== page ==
As a professor, my main responsibilities are teaching and research. I was looking for an environment that would allow me to excel in both. I heard that the professors at the school are very productive in terms of producing research output, but I had little information about the school's teaching capacity. To gain a better understanding, I watched a number of videos about the school on YouTube and was impressed with the school's commitment to effectively communicating with students and reaching out to individuals who might be interested in the program. Conversations with several professors assured me that the school is a place where good teaching is highly valued. Therefore, I thought it would be nice to be here. Also, my family members have a strong preference for Sejong City.
Speaking of delivery, what mode of class delivery do you prefer?
I am not sure I have a preference. You can call me old-fashioned, but I like meeting students in person, the atmosphere in the classroom. It’s just hard for me to watch monitors for a long time.
What is your take on the use of Chat GPT?
This is a very difficult question. I am generally open and positive about adopting new technology, including Chat GPT, and I believe we need to learn to live with Chat GPT rather than preventing its use. Chat GPT will greatly reduce the costs associated with doing certain tasks, such as summarizing and editing articles, coding, and looking for general information about topics, among others. What kinds of skills would be complementary to these low-cost tasks? This is the question that we all need to ask.
Personally, I use Chat GPT mostly for editing purposes. Also, I can use Chat GPT to find out what’s wrong with my STATA code when I get error messages. Sometimes it would take a nontrivial amount of time to identify a small coding error in the program, but now I can solve such problems within seconds. You can also ask Chat GPT to get a list of recommendations for music or TV shows. Recently, I asked Chat GPT “Can you recommend shows like ‘Anne with an E’ that parents can watch with kids?”, and one of the shows recommended by Chat GPT was ‘The Baby-Sitters Club’ on Netflix. It turned out that my kids love the show!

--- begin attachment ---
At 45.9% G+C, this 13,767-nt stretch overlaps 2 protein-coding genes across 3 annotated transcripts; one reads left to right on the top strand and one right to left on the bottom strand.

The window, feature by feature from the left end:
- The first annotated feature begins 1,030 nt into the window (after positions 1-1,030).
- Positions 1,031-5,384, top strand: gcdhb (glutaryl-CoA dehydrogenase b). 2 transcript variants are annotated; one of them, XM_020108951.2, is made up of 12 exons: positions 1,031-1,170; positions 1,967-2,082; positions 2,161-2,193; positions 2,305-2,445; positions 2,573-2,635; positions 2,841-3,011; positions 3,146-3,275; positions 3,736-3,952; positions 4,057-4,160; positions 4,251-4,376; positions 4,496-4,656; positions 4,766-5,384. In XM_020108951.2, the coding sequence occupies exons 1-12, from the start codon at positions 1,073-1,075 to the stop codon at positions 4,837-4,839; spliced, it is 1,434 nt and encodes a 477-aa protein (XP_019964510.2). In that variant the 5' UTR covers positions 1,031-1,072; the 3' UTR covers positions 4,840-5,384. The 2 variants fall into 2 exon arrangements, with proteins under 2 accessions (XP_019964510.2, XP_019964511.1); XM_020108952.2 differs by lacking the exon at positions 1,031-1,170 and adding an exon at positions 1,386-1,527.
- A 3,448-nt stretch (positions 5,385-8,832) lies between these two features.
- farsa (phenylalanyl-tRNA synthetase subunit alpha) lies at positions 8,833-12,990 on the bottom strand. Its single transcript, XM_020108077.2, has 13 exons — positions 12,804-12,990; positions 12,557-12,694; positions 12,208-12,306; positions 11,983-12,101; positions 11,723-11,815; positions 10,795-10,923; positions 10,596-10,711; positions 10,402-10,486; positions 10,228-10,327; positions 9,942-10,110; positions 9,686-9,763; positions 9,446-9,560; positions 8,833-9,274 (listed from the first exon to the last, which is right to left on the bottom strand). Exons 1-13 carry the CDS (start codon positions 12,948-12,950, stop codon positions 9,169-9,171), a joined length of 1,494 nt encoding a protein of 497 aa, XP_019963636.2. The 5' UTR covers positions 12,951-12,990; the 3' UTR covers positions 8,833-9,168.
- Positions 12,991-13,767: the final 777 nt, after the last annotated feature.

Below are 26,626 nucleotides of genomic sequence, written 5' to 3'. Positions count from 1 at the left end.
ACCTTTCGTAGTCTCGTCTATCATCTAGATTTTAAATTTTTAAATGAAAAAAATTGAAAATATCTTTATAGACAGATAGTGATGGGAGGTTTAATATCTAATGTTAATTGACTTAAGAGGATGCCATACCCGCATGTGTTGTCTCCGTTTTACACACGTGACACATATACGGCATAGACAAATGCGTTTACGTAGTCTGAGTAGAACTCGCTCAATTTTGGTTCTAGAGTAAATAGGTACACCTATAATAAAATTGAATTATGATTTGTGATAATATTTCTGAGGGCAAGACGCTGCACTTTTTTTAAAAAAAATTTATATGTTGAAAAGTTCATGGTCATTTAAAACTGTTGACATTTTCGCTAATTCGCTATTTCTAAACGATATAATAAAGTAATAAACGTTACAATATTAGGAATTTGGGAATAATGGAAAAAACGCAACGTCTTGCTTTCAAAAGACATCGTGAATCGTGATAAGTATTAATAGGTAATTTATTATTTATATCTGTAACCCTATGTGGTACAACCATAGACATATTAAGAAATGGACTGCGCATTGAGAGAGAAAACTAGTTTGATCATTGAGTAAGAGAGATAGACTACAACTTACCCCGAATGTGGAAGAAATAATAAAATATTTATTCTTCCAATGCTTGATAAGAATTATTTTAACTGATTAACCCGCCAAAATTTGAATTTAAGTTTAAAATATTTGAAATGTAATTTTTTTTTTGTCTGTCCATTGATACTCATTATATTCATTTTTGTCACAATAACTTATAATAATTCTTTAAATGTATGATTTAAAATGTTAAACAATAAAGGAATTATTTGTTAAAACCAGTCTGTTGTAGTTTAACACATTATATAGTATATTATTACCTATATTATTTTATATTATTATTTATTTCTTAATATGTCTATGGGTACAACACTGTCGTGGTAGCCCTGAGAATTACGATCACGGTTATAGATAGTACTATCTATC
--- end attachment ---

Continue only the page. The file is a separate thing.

However, when you look for very specific information, Chat GPT often gets facts completely wrong! One time, I ended up spending more than an hour to find out that an article recommended by Chat GPT does not exist at all. So, be careful!
How do you plan to contribute to the academic community at our school? Are there any initiatives, collaborations, or innovations that you are excited to be a part of?
Since I have been at KDIS, I have talked to a lot of people about a variety of issues, including automation and the labor market, environmental policy, gender issues, and so on. Developing research ideas and co-authoring academic papers are definitely the things I can contribute to the school with.
I recently joined a brand new research lab, the Inequality and Economics Policy Lab. This is a joint initiative between young scholars at KDIS and KDI. Together with Professors Changkeun Lee and Young Jae Kim, and three economists from KDI, I will be involved in researching pressing issues such as economic and health inequality and environmental problems. We are also looking for a better way to bring cutting-edge research to the general public.